Red Magazine Article:
“When an email popped into my inbox, exhorting me to sign up for my gym’s Tough Mudder team, a competition which bills itself as ‘the toughest event on the planet’, I casually thought, ‘why not?’ It was only after I’d paid my £140 quid, as a late sign-up, that I read the website and realised what I’d done. I’d committed to 12 miles of running (through mud) and a series of obstacles including ice-baths, plunging off platforms, swinging from ropes and possible electrocution. It’s <so> not me, but there’s nothing like fear for focusing the mind.
On the day of the competition – it’s not a race, if you manage to finish you are officially tough – after five weeks training, five times a week and virtually no booze, I turned up at to find myself surrounded by the biggest, most muscle-bound blokes I’ve ever seen. At the start, my stomach was churning, but I did it. Damn right I did, ice-baths, the lot.
The Tough Mudder motto is an old African proverb, ‘If you want to go fast, go alone, but if you want to go far, go together.’ So big thanks to my team mates and all those strangers who shoved me over walls and gave me a leg-up. Doing Tough Mudder showed me I could push myself harder than I ever thought possible, it changed the way I think of myself, both in and out of the gym and I don’t mind admitting I’m pretty proud of myself.
Six months ago, I would never have begun to imagine myself doing anything like this, especially not competing against huge blokes. All my adult life, I’ve wanted to be model slim, perhaps because I was a fat child. Most of the time – except for a miserable year at university when I ate only apples – I considered myself ten pounds over my mythical ‘ideal’. You could chart my life in a never-ending cycle of summer bikini plans, wedding dress workouts and regimes to lose the baby weight. Even this most recent foray into fitness was initially spurred by a mixture of weight creep and heartbreak.
A month of running then a a week at a bootcamp, the Body Retreat, a women-only fitness holiday which promises nine pound loss in a week got me back to size 10. But away from the group camaraderie and structured programme, I stalled. I was about to give up running; my knees were hurting and I didn’t feel overweight any more, so what was the point?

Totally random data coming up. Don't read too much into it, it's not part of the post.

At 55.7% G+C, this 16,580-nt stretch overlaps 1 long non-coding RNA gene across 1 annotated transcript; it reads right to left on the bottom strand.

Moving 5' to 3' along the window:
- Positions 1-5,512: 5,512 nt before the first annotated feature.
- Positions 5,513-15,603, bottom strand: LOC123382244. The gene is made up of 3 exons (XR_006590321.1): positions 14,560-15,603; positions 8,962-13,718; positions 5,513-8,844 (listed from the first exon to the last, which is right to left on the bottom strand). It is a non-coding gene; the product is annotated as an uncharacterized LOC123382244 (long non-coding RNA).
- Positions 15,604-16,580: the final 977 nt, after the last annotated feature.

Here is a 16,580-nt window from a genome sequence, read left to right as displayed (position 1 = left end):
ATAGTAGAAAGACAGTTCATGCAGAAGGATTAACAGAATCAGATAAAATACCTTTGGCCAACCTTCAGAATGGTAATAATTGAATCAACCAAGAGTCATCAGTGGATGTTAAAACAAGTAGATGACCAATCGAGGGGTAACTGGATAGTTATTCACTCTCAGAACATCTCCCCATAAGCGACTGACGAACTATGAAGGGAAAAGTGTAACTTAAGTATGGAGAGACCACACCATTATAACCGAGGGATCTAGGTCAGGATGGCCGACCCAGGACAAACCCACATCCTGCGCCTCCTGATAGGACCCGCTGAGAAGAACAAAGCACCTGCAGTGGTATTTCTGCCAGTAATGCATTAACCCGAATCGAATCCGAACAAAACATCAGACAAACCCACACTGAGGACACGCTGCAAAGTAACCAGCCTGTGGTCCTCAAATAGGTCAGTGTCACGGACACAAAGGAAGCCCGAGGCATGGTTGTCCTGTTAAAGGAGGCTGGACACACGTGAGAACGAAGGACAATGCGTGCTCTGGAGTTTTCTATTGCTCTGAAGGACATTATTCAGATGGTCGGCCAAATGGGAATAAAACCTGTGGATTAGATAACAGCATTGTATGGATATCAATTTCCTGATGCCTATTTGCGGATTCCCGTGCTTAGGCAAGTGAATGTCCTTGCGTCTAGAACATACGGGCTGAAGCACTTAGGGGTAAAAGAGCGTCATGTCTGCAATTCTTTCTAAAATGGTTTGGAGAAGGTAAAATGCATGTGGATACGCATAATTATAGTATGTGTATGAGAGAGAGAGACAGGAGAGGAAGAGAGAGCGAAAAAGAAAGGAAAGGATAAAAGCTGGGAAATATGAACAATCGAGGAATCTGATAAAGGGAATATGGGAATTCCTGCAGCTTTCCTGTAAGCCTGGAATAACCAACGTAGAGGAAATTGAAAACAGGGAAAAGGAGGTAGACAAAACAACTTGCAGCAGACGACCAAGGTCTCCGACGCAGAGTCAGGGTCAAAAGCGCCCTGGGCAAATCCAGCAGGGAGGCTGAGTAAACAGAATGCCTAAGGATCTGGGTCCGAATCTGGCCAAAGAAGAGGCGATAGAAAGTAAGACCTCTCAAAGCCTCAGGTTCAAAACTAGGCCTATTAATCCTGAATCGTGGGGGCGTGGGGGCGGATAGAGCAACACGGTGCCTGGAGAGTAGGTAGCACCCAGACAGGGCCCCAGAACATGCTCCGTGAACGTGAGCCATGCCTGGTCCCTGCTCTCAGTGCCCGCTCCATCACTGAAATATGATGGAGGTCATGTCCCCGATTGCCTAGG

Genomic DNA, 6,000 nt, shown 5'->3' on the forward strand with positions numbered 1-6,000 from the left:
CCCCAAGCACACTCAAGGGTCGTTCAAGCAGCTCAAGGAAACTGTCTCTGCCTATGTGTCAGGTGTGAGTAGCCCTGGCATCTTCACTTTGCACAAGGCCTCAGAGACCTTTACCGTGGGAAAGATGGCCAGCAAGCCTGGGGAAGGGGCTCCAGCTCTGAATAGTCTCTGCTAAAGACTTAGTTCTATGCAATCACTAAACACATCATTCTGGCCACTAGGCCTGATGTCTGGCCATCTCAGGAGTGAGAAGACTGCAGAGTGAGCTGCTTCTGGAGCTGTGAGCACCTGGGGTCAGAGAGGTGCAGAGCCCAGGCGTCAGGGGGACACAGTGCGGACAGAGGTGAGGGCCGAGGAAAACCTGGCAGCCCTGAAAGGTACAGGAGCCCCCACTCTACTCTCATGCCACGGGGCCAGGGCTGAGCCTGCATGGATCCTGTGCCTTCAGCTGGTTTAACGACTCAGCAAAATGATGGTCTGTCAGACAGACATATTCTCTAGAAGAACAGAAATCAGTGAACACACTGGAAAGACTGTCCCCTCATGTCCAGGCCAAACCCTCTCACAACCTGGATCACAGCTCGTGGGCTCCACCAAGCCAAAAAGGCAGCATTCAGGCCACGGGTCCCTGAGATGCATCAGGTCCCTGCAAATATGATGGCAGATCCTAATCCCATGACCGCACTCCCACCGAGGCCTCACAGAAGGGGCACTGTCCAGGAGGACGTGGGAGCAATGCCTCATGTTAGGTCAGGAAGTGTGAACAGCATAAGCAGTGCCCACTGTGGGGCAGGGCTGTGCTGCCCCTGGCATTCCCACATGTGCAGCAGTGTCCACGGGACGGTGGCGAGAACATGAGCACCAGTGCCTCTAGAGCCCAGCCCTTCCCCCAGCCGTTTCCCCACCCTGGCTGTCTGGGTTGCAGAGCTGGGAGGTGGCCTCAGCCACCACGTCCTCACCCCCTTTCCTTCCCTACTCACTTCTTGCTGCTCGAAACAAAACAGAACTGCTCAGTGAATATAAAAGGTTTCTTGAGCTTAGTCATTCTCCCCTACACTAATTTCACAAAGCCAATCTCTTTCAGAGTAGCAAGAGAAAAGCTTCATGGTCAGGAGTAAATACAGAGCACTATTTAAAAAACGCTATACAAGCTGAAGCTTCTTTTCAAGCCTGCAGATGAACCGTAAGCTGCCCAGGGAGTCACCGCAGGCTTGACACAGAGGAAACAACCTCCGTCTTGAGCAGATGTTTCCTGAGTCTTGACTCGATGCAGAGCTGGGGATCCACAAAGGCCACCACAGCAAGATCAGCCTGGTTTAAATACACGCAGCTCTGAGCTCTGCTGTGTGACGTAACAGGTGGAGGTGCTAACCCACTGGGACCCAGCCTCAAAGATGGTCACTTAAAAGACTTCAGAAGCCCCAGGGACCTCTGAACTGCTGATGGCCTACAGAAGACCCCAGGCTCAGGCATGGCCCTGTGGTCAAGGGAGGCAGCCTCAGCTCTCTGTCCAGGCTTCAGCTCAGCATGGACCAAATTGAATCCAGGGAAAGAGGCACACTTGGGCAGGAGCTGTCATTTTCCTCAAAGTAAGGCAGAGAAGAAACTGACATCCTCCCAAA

At precisely that moment, a friend recommended a gym in west London, W10 Performance. He’d been travelling there all the way from Dalston in east London, so I figured it must be good. To my amazement, the founder, Jean-Claude Vacassin , told me to stop running. ‘Lots of steady state cardio isn’t the most efficient way to change shape. Your body typically adapts after six to twelve weeks anyway (hence my lack of progress),’ he told me. It was time to mix it up. Next thing I knew he had me booked into three group sessions a week, two of weights, one aerobic.
I’ve been to gyms before, without much success. I was always bored, listlessly plodding along on the exercise bike. This time it was different. I was under close scrutiny. I had a programme and was ribbed mercilessly when I didn’t show up. For the first time ever my fitness was top priority, on a par with work or, dare I say it, going out for a drink, because it was social. Working out other people, in a place with some community spirit, is fun, even if it meant putting up with endless teasing about my goldfish memory and outrageous taste in leggings.
For someone who’d do anything to get out of sports at school, the big surprise was the emergence of a steely competitive streak. At W10 you’re given a target time in which to complete a 500 metre row, for example, or you race the other class members to do a series of Kettlebell swings, rope climbs, squats, burpees, then chalk your results on a whiteboard. I’ll be damned if I don’t beat my last time – and I don’t mind admitting I get a bit of a kick out of beating some of the big blokes.
W10 gym is not a place for posers. There are no mirrors, for a start. ‘Sure, looking a certain way is important to people, but our goal is to shift people’s mindset about fitness,’ says Jean-Claude. ‘We try to attach people to performance rather than physique goals. And guess what, when you get fitter, stronger and exercise consistently (because you enjoy it), you’ll get the body you want as a by product – you just enjoy the journey more.’ Working with trainers who don’t give a hoot about a number on a scale was a biggie for me. For the first time in my life, instead of trying to whittle myself away, I began to build myself up. My back stopped aching and I started losing my computer stoop. And when my body composition test came back showing I’d gained a kilo and a half of pure muscle and lost two of fat – 10 packs of butter! – in a month, I was pretty damn chuffed. ‘You’re a machine,’ Rob, my trainer, told me.
At W10 this is possibly their highest accolade they can bestow. ‘Yeah!’ I thought, ‘That’s me. Watch out!’